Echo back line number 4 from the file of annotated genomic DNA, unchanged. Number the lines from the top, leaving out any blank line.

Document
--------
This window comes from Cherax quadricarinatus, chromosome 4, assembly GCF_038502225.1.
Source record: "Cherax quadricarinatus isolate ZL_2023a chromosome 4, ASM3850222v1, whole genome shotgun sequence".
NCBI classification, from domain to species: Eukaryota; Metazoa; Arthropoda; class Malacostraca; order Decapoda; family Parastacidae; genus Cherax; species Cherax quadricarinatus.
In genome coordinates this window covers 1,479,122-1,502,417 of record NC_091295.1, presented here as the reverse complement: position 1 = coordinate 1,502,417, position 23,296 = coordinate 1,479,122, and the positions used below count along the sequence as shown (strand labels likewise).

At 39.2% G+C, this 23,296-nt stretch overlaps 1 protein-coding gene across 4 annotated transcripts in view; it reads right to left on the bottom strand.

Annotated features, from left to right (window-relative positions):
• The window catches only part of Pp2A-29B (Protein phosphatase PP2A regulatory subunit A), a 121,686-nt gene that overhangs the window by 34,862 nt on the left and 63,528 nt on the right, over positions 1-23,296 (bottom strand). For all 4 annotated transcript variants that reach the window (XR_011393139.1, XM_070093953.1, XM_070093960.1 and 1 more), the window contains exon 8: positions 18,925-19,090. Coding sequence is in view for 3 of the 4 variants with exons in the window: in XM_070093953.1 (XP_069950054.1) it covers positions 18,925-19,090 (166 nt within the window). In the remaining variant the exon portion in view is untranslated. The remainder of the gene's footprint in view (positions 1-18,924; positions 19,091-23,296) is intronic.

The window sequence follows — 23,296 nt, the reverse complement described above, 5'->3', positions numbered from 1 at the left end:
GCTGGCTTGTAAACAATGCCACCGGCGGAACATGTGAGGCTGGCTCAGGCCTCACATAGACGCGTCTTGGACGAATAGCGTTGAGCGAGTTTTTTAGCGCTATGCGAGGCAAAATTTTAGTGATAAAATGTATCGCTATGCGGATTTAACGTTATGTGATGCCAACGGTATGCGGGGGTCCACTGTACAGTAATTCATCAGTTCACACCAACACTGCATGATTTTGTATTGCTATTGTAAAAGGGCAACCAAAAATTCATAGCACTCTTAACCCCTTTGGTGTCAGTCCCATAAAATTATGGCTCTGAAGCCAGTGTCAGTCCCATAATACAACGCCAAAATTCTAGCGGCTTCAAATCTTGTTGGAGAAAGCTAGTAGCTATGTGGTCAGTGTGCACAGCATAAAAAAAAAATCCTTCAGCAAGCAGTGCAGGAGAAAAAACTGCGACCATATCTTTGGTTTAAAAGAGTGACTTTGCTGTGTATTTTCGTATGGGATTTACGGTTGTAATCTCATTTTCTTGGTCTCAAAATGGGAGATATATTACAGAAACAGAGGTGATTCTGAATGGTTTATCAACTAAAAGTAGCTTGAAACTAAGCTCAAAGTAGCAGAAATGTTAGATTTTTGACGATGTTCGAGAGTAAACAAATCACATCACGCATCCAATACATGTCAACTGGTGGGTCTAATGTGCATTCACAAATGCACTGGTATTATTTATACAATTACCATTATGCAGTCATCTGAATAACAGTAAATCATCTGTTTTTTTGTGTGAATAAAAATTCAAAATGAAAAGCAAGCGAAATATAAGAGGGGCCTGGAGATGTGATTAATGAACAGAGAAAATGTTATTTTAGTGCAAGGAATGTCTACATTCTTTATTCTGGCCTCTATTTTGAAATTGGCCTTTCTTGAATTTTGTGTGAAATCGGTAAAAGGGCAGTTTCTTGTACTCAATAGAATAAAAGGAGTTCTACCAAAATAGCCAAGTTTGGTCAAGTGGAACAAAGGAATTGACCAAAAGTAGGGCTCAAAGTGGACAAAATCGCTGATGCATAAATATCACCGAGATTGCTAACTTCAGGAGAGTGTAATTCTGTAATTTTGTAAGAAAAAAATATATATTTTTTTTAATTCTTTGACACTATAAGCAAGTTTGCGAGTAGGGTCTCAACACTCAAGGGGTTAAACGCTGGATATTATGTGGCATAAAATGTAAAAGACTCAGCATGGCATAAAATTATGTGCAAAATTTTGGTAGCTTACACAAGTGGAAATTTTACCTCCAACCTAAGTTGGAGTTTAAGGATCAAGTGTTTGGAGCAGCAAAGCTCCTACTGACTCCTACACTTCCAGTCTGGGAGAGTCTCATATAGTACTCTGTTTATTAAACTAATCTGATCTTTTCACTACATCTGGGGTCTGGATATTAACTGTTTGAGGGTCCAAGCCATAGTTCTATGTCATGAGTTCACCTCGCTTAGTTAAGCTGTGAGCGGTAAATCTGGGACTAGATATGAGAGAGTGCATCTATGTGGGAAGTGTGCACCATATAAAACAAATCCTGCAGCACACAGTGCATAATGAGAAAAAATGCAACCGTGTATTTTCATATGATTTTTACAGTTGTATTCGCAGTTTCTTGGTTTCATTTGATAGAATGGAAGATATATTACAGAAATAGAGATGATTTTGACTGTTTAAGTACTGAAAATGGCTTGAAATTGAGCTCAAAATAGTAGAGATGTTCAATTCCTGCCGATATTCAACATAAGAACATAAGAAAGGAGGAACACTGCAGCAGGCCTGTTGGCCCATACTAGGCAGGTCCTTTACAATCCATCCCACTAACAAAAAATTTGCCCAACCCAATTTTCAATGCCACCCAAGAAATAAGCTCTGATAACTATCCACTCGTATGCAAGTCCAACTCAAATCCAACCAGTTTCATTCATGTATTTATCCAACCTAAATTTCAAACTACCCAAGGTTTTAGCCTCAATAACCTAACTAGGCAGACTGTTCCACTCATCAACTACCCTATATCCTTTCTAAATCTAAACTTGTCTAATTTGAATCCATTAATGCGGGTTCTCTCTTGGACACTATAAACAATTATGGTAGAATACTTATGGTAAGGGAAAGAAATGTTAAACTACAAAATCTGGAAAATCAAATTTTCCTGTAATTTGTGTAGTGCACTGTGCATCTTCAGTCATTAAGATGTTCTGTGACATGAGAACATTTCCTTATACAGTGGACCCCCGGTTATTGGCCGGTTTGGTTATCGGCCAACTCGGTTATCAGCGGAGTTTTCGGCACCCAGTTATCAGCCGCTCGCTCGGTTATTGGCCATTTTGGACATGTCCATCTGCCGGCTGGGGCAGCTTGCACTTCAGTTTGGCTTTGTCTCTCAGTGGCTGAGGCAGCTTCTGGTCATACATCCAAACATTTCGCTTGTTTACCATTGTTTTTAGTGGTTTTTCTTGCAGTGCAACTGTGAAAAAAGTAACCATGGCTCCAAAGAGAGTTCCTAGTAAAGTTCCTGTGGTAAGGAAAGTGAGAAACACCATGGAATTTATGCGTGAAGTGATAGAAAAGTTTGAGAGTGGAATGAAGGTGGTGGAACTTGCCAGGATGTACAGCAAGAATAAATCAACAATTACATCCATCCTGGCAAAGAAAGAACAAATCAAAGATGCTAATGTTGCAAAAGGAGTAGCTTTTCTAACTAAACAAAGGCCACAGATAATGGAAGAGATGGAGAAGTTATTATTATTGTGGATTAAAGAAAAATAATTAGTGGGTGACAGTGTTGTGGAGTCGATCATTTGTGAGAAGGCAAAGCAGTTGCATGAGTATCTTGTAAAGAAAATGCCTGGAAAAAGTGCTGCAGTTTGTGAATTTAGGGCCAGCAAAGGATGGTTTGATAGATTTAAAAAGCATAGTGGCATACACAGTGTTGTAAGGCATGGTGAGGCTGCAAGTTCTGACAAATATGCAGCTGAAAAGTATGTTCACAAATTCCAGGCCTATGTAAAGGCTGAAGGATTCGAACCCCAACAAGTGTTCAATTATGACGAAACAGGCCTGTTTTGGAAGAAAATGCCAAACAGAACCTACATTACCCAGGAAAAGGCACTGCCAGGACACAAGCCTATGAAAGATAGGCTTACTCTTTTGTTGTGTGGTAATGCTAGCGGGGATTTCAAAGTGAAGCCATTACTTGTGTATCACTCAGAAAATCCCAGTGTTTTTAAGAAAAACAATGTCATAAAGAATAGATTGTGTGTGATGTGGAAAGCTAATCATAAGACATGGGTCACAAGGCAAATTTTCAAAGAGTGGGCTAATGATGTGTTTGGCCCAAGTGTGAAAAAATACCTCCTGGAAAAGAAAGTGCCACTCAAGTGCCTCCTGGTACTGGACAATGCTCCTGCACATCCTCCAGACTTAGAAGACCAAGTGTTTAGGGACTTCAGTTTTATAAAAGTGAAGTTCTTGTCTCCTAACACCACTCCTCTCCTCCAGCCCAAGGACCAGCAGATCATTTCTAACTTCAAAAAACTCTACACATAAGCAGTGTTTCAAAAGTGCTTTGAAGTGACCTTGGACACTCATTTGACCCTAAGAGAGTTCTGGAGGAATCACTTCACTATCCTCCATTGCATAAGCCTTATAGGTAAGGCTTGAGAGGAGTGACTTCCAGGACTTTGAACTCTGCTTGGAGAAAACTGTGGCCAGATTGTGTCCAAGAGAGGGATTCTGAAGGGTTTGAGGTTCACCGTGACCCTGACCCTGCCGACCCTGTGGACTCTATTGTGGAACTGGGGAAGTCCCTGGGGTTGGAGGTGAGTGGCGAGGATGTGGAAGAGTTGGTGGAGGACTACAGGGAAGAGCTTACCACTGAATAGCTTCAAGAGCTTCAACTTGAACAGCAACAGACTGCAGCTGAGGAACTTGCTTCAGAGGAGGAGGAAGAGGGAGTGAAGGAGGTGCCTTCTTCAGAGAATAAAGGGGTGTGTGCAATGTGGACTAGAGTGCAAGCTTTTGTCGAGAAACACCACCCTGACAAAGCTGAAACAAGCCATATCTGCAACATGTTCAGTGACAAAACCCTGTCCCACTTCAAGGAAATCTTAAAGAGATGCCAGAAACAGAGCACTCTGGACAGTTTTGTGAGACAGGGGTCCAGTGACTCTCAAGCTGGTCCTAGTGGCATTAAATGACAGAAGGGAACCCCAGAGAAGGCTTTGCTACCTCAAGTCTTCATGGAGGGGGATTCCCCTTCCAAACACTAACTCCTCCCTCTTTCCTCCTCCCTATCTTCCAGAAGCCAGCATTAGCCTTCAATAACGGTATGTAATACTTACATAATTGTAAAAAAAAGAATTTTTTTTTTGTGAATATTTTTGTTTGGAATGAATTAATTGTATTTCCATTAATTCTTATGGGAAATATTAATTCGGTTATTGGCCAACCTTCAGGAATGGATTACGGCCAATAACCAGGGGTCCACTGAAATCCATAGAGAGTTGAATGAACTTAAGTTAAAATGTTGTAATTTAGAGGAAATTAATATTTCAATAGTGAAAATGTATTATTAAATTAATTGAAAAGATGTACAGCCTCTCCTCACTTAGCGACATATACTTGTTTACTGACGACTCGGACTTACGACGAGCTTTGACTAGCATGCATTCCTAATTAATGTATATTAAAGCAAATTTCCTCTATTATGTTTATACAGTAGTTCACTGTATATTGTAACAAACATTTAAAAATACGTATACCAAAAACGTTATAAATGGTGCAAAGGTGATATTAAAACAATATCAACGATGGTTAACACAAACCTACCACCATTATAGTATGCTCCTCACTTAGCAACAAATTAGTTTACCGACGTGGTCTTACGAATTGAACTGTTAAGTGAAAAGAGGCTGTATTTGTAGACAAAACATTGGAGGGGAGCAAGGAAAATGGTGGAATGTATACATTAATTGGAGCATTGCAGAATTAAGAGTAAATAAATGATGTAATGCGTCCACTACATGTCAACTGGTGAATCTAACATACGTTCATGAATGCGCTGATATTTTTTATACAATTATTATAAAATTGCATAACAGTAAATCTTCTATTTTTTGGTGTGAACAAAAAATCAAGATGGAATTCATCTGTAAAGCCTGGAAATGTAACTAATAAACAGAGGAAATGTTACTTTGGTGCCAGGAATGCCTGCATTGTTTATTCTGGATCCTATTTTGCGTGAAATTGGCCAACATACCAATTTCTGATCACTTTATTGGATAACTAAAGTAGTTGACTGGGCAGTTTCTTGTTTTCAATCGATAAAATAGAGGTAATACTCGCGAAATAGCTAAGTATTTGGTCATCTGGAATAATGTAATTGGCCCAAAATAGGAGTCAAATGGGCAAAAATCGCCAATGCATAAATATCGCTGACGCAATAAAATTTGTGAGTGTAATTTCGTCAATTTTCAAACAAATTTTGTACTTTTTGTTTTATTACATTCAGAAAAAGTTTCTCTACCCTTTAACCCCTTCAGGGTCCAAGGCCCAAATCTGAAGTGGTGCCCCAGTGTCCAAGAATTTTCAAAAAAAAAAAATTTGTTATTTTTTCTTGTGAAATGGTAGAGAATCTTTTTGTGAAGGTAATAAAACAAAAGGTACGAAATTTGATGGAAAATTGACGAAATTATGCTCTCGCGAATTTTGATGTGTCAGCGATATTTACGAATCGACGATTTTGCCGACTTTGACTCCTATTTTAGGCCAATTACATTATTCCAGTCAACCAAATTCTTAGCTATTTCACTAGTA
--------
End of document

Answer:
In genome coordinates this window covers 1,479,122-1,502,417 of record NC_091295.1, presented here as the reverse complement: position 1 = coordinate 1,502,417, position 23,296 = coordinate 1,479,122, and the positions used below count along the sequence as shown (strand labels likewise).